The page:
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City of Harrington v. The Delaware State Fair, Inc.

Superior Court of Delaware, Kent

June 22, 2015

CITY OF HARRINGTON, Plaintiff,
v.
THE DELAWARE STATE FAIR, INC., Defendant.

Submitted: March 27, 2015

Upon Plaintiff's Rule 12(c) Motion for Judgment on the Pleadings

Denied Max B. Walton, Esquire of Connolly Gallagher LLP, Newark, Delaware; attorney for Plaintiff.

Craig A. Karsnitz, Esquire of Young Conaway Stargatt & Taylor, LLP, Georgetown, Delaware; attorney for Defendant.

ORDER

William L. Witham, Jr. Resident Judge

Upon consideration of the City of Harrington's (hereinafter "Plaintiff" or "the City") Rule 12(c) Motion for Judgment on the Pleadings and the response of The Delaware State Fair (hereinafter "Defendant" or "the Fair"), and the record in this case, the Court finds that:

1. On October 28, 2014, the City filed its complaint against the Fair, alleging breach of contract and requesting Declaratory Judgment. The City argues that it provides wastewater services within and outside of its municipal limits, and one of the recipients of this service is the Fair. The City argues that the Fair is a contract user of the wastewater services because the Fair's property is outside the City limits.

2. The City asserts that three (3) wastewater contracts exist as to the Fair's use of the water. They are (a) "Final Agreement" dated May 13, 1996; (b) "Wastewater Agreement First Amendment" dated November 1, 1999; and (c) "Wastewater Agreement Second Amendment" dated June 28, 2006, also known as the "2006 Agreement" (collectively "wastewater agreements").

3. The 2006 Agreement reserved 30, 000 gallons per day of additional capacity to serve the Fair's 2006 expansion. This agreement allowed for the capacity to go from 60, 000 gpd (gallons per day) to 90, 000 gpd. The City argues that preserving this capacity foreclosed the opportunity for the City to seek other developers to connect to the City's wastewater since most was reserved for the Fair's use, although the Fair denies this statement. According to the City, the parties contracted for "Section 8 of the 2006 Agreement" to ensure the City received adequate revenue for the Fair's anticipated expansion. This included a Reconciliation Charge stating that, although the Fair is allocated a total of 90, 000 gpd, it must use a minimum of 80, 000 gpd in order for the contract to be fulfilled, or the Fair should pay for the usage based on the minimum or should reduce the flow reserved to the annual daily flow.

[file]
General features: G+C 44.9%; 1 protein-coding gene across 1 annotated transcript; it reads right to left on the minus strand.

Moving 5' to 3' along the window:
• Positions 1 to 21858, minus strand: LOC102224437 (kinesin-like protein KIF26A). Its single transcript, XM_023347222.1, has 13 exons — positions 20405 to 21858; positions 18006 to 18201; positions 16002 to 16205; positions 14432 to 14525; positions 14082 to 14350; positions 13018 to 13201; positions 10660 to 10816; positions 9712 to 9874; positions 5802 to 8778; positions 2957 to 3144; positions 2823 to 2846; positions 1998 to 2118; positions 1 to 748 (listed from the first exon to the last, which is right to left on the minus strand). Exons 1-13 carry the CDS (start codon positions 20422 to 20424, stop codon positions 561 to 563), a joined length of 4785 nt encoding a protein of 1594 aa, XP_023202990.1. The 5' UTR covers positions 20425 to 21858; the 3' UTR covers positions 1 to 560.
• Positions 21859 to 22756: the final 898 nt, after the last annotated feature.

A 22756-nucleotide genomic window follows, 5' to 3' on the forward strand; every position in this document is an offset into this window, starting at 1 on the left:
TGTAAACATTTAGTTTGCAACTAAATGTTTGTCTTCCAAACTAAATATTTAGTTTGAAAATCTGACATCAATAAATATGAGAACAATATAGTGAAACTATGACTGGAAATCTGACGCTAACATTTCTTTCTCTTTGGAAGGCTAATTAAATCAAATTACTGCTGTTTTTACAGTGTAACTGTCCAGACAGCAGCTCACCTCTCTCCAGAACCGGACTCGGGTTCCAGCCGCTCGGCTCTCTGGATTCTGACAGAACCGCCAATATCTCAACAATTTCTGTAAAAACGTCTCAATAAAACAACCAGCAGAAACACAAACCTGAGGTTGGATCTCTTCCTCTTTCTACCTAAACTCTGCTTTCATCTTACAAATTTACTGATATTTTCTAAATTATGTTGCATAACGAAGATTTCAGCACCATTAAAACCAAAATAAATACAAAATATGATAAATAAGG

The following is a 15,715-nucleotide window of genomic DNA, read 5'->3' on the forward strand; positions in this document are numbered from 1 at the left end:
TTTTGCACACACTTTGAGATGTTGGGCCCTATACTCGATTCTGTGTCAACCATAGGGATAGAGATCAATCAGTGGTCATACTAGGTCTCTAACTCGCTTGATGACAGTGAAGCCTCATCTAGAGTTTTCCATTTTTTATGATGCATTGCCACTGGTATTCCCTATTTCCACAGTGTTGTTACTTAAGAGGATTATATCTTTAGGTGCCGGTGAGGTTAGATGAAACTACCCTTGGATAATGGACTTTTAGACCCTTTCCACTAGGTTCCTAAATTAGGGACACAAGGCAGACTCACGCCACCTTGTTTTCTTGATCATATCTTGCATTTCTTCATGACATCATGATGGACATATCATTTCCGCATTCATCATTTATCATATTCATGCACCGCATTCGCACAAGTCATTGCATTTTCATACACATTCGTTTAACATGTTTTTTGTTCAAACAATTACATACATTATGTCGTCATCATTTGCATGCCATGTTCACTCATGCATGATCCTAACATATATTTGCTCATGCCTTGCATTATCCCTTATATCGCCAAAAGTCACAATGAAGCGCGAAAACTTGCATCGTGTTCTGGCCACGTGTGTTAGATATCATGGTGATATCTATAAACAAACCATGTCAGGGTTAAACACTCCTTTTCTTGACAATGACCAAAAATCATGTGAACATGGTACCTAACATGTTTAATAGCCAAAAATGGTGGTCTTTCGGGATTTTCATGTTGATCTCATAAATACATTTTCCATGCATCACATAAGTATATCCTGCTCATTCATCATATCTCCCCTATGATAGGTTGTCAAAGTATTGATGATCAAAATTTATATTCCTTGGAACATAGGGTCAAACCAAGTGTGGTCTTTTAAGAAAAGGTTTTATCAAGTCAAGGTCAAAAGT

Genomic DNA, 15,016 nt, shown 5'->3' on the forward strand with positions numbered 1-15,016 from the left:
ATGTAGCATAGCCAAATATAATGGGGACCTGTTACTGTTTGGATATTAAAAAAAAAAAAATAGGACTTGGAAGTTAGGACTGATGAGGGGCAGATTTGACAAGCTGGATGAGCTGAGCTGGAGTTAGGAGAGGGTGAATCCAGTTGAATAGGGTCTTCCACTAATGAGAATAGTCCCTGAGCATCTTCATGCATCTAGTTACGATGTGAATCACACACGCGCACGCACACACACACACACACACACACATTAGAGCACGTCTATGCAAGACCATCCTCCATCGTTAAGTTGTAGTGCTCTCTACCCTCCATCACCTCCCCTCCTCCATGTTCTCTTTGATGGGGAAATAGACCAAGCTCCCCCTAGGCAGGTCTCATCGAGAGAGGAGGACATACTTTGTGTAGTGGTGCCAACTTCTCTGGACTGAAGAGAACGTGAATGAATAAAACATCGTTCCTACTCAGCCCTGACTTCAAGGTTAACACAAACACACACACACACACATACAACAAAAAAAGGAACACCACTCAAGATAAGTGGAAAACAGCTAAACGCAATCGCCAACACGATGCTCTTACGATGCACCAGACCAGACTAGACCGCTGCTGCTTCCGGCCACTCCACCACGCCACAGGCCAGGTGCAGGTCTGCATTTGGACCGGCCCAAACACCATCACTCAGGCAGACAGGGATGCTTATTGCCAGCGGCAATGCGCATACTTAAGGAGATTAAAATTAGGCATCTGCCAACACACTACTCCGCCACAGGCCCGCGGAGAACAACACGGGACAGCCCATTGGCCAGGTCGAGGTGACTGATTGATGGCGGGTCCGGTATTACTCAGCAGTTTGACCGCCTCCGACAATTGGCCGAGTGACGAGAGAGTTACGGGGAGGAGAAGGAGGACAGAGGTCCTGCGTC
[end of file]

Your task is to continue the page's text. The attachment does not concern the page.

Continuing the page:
4. After the agreement was finalized, the Fair did not utilize 80, 000 gpd of capacity. For the years 2006-2011, the Fair paid the City the Reconciliation Charge required by the 2006 Agreement.

5. The City also states that it entered into an agreement with the Kent County Levy Court for the treatment and disposal of sewage discharge (the "Kent County Agreement") because there were many problems involving the upkeep of the treatment plant. The Agreement expanded the treatment capacity for the City's wastewater users, and let the City close its own treatment plant. As a result of the Agreement, now a portion of the fee that users pay goes to Kent County for the services provided by the Kent County Agreement. The City states that Kent County is now contractually responsible for the treatment of sewage from the City, but that the cost of maintenance of the system is the responsibility of the City.

6. The City further asserts that if a new user wants to use the wastewater service provided by the City, they are charged an impact fee for such service by the City and another impact fee by Kent County. The City argues that the Fair breached its contractual obligation when it failed to use the minimum of 80, 000 gpd of wastewater for years 2012-2014, and then failed to pay the Reconciliation Charges provided under Section 8 of the 2006 Agreement. The Fair does not dispute that it has not paid the Reconciliation Charges.

7. In response, the Fair argues that the Kent County Agreement has relieved the Fair of its Reconciliation Charge obligations from the 2006 Agreement. The City argues this constitutes a material breach of contract of the 2006 Agreement for nonpayment of the 2012-2014 Reconciliation Charges. The City argues that the Fair's obligation to pay Reconciliation Charges are not altered by the Kent County Agreement, while the Fair argues that their contractual obligation has fundamentally changed since the City is no longer treating the Fair's wastewater.

8. The City argues that the 2006 Agreement is still viable and enforceable, even though the City contracted with Kent County to perform treatment services. The Fair disagrees, arguing that the City failed to give notice to the Fair of its agreement with Kent County, and that since wastewater has been conveyed outside the City limits to Kent County, the 2006 Agreement has been fundamentally altered. The Fair claims that when the City closed its treatment plant, the issue ...


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